Just last year, Dakich launched a new show on Outkick called Don’t @ Me. He says the demands of hosting two shows made it hard to give both the attention they require.
Greg Doyle of the Indianapolis Star obtained an internal email from David Wood. The operations manager for Radio One confirmed to his staff that Dakich was out.
Dakich had been heard in middays on the station for the last 14 years. He had been voted the #1 mid market midday show in BSM’s annual Top 20 an impressive four times.
In July, The Star documented two incidents that brought scrutiny on Dakich. Dana Hunsinger Benbow posted an audio clip of the host referring to a caller as a “meth head”. Then Greg Doyle reported that Dakich made off-color jokes at a station event that upset Radio One brass.
Dakich mocked the allegations. Radio One CEO Alfred Liggins chose not to answer questions about the incident or Dakich.
Outkick carries Don’t @ Me every weekday at 9 AM.
Mike Missanelli On Potential Radio Return: ‘My Ears Are Always Open’
“You know, I’m not ready for the grave. I think I would listen to any opportunity if it was palatable.”
Philadelphia sports radio listeners have been in a bit of a nostalgic mood all year as the farewell tour for Angelo Cataldi continues on WIP. On Thursday morning, it was a double dose of “the good ol’ days” as Cataldi welcomed Mike Missanelli to the show.
Cataldi introduced Missanelli, one of the original WIP sports radio hosts, as a “former star of WIP and other stations that I won’t mention here”.
The two visited for 15 minutes and covered a number of topics. Mike Missanelli was candid about his feelings on his past partnership with Howard Eskin, admitting that he never wanted to stop working with Steve Fredricks and saying that he “literally wanted to kill [Eskin] every day.”
“Eskin came back to radio from doing TV and they thought that putting us together would be a good show, but they kind of threw Steve out the door,” Missanelli says of the beginning of the duo’s partnership. “They gave him night hours or whatever. So, I wasn’t in favor of it and I didn’t think it would work because to me, our chemistry wasn’t good. Howard is what he is, but what he isn’t is a team guy.”
Cataldi asked Missanelli what he missed most about being on the radio.
“I’ll tell you where I missed it during that Phillies run was the everyday reaction from fans,” Missanelli answered. “So I’m doing podcasts now where you don’t get that immediate reaction. So like, that bias play was always good about what we did in sports talk radio.”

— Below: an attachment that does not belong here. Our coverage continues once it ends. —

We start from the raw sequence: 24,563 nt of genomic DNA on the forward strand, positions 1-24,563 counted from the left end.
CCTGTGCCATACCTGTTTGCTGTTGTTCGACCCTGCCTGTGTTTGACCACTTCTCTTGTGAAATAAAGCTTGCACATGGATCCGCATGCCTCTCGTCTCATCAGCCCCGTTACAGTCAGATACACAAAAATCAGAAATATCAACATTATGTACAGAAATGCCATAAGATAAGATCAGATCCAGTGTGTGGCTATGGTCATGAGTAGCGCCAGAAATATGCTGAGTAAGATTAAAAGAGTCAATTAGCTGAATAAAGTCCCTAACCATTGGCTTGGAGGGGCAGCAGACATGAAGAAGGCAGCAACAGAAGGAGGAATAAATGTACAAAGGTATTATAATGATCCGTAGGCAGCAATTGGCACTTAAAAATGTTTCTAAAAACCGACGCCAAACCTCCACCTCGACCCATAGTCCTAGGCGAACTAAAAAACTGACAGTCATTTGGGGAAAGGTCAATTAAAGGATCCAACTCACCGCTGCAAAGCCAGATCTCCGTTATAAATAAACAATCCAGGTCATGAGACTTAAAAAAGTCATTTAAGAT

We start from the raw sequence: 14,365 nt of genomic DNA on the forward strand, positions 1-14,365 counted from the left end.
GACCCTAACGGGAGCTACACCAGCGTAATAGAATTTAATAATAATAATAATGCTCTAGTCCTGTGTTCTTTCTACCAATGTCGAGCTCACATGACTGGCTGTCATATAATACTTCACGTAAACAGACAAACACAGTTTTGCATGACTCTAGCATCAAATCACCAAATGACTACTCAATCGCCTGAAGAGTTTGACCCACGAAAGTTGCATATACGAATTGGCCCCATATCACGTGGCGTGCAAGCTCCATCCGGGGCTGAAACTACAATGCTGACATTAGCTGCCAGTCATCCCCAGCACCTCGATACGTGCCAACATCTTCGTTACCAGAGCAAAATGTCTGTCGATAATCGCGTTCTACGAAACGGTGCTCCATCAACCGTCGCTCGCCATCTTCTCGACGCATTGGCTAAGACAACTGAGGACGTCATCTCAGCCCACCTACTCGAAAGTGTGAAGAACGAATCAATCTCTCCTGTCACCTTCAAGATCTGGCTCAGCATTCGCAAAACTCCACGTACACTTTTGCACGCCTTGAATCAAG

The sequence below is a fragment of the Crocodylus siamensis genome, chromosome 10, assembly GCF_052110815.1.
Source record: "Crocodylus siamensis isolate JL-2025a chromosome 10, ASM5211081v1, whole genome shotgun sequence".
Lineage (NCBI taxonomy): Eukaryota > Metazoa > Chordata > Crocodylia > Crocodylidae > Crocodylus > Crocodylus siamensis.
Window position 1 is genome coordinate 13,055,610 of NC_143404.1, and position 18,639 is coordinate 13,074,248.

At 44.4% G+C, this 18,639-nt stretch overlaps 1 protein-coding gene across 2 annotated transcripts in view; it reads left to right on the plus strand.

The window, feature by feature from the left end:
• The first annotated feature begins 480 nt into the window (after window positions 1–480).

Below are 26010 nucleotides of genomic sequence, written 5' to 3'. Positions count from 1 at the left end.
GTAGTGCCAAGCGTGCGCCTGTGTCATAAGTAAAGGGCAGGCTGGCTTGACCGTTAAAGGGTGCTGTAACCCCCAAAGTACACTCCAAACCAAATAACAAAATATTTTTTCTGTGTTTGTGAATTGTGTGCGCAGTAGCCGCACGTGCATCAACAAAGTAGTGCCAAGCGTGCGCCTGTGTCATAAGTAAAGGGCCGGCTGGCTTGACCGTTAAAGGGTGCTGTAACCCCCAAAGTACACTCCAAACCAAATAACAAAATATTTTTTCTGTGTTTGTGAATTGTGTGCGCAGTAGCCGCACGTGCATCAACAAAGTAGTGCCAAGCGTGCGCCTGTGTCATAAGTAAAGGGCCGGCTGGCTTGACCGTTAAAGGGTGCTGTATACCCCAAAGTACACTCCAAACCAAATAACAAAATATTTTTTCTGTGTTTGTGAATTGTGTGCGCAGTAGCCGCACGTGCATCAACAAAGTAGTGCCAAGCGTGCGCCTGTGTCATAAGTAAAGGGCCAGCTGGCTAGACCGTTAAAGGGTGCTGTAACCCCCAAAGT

Mike Missanelli has been off the air since being let go from 97.5 The Fanatic earlier this year. Cataldi noted that it was the first time Missanelli’s voice had been heard on 94 WIP since 2006 and that it would have happened sooner if Missanelli didn’t have to wait three months for his non-compete clause to end.
Will it be the last time we hear Mike Missanelli on the radio? He told Cataldi that he isn’t opposed to doing a live show again.
“My ears are always open,” he said. “Like when this ended at the other station, I didn’t expect that I was going to do anything. Then all of the sudden, I started getting a couple of calls to do some things. You know, I’m not ready for the grave. I think I would listen to any opportunity if it was palatable.”
Scott Hastings Details How Inside The NBA Video Came Together
“They got three people, two camera guys, a sound guy, and a producer. And she’s got the whole thing storyboarded out. I added some of my own flairs to it.”
Inside The NBA analyst Charles Barkley and Denver Nuggets analyst Scott Hastings have an interesting relationship. During a game in 1990, Hastings took a swing at Barkley during a mele between the Detroit Pistons and Philadelphia 76ers. Earlier this year, Hastings admitted he “sucker punched” Barkley during the altercation, with the two jokingly setting a date of May 19, 2023 for a boxing match.
During a recent Nuggets visit to Atlanta, Hastings stopped by the Inside The NBA studios to film a segment to provoke Barkley.
During Polumbus, Hastings, and Dover on Altitude Sports Radio Wednesday, Hastings detailed how the segment came to be.
“I said ‘We should do something and show up at the studios’ because of the Charles and I thing,” Hastings said. “We get there and one guy lets us in and waits for us at the loading dock. They got three people, two camera guys, a sound guy, and a producer. And she’s got the whole thing storyboarded out. I added some of my own flairs to it. There’s probably another 10 minutes of footage — maybe five to seven minutes. We got to the hotel at about 5:15 PM and asked if we could be there by 6:00 PM.”
Hastings said the Inside The NBA studios are located directly beside where the Nuggets were slated to practice, so he could both attend practice and go to the studio, which he called “cool”.
“You could play a two-on-two game. It’s that big. It’s probably not ‘NBA three’ wide, but we’ve all played on narrower courts. Honest to gosh, you’d have enough room — if you put a hoop at the big screen where they run to — you could play a game. It’s like an old catholic school court with the carpet up to the side.”